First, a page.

This post and the next demonstrate that the examples presented in The Hidden Logic of Sudoku as requiring “Hidden” XY Chains actually have alternative, and much less demanding, resolution paths in the Sysudoku repertoire. The burdensome maintenance of symmetry grids is not justified by this book.
In Chapter XV of THLS, Denis Berthier presents a series of increasingly long hidden XY chain puzzles, with reports on the significant removals found by his rule based solver SudoRules. The implication is that hidden XY chains are required for the solution of these puzzles. These examples are presented in support of Berthier’s contention that hidden chains are “an inescapable tool for the advanced player”.
Having gone through the Chapter XV hidden chains puzzles, I am relieved to report that THLS fails to show that hidden chains are necessary at all. These puzzles make a nice collection illustrating a variety of advanced techniques encountered in the Sysudoku Order of Battle (menu above). I invite you to compare the difficulty of these solutions with just the preparation and maintenance required to try out hidden XY chains. If you would have a program for that, then just think about searching the extra grids it maintains for you.
I’ll not include the usual basic solving traces in this report, but if you want to work the puzzles to the point of illustration, you will be able to recover the givens and the THLS elaborations from the grids presented.
In the first hXY example of THLS XV, Royle 17-211, I was disappointed to see that the neat little red XY wing I found along the XY railway had no victim. Actually, that’s a good excuse to look for a forcing chain between two given points, a candidate seeing one terminal and the other terminal.
There’s an advantage to having a destination, and being willing to take any AIC route to get there.
THLS reports an hXY chain of four cells in rcn space, but three cells of XY chain and a look at the 7-panel gets you this removal.
The collapse is immediate, but there is a less decisive XY hugging the same rail. It buys two more bv on the way to a less advanced solution.
The next example, Royle 17-619 was reported as a four cell XY chain, followed by a four cell hidden rcn chain. The THLS XY chain is shown in red. I happened upon the black one, with an second victim. You could combine them to eliminate 9r5c2, but there’s a shorter route through r5c3. It’s a good example of life along the railway.
So now what is coming in place of the hidden XY chain?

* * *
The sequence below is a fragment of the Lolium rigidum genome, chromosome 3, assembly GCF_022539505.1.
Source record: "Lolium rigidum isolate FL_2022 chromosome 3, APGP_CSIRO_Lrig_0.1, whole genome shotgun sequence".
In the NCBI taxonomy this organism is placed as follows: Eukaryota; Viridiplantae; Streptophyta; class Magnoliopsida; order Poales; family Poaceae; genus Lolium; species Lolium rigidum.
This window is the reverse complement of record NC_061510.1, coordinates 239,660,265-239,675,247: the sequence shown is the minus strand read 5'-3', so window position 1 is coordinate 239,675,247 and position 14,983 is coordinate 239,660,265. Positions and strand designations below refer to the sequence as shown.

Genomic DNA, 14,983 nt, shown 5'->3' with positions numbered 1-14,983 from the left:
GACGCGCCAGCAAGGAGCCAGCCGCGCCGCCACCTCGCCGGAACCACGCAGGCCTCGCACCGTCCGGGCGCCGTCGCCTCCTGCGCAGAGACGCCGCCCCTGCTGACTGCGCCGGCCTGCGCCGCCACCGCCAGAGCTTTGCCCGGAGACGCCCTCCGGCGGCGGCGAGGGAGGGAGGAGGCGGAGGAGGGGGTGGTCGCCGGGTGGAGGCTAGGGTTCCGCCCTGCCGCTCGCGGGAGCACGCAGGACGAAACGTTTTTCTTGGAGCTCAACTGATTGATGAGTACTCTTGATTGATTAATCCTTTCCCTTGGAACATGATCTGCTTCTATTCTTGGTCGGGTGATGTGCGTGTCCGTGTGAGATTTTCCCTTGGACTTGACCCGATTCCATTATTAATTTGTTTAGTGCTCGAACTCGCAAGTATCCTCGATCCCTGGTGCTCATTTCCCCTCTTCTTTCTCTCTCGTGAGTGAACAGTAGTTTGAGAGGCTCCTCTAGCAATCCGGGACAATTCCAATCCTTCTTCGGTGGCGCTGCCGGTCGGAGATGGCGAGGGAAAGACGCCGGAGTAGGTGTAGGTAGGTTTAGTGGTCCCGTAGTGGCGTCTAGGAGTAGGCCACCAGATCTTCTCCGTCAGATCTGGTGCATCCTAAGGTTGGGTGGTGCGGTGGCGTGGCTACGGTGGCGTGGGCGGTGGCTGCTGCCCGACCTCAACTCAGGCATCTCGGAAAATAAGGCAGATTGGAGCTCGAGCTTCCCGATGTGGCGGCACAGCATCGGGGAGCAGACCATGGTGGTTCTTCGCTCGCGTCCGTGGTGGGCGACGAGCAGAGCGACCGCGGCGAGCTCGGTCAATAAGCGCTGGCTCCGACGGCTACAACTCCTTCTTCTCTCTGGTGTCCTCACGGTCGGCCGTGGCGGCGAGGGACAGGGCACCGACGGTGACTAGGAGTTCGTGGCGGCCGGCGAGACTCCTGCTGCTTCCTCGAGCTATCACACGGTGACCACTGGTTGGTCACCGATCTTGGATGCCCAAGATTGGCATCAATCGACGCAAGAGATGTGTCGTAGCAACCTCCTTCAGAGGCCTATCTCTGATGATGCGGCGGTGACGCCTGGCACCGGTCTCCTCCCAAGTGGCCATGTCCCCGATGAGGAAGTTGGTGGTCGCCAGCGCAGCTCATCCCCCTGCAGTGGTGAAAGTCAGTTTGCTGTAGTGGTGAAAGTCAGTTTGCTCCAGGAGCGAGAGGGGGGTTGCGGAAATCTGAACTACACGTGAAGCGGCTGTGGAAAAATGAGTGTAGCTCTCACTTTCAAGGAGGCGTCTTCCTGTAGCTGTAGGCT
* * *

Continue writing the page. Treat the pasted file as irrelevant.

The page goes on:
Would you believe a Death Blossom Lite?
The generous patch of bv, festooned with slink webbing, is typical of THLS examples, but you never see them in the book. They beg to be colored, and that is an apt finish for 17-619
I add a second red/orange cluster for the uncovered 6 and 9 candidates. In classic bridge fashion, blue and red 6 in the same box means green or orange is true, which merges orange and blue.
Maybe you’d like to verify that the merger dooms blue and green(red) wins.
I know its unfair, but unlike Denis, I just can’t hold anything back.
In the next example, Royle 17-520, another 4-cell XY and hXY pair of chains is waiting, but I get to an irregular i148-wing first. The 18 wing is attached by a forcing chain wink. The removal of 1r4c2 leaves a box/line on 1r1c3.
Now I have to give in to the bv patch and add coloring. Row 5 prohibits orange and green, so red or blue is true, or both. Anyway, an unlucky 8 sees both. Now it’s possible for a “shortcut” wink based on color to tie together an XY wing (three cell CXY chain) to trap a green soldier, condemning the whole green army. The blue army overruns 8r4c5 and its over.
Finally, here is the coloring of the elaboration of Royle 17-11212, with its 5-cell hidden XY chain threading through this near-BUG elaboration. It’s a lot harder to interpret in rcn space, where this hidden chain lurks. Here, two green candidates are forced into r3c8 for a blue solution. I added freeforms to indicate the order of coloring. There is little need to construct any chains for this.
Next time, three more puzzles with even more impressive, but completely hidden, and equally unnecessary, XY chains.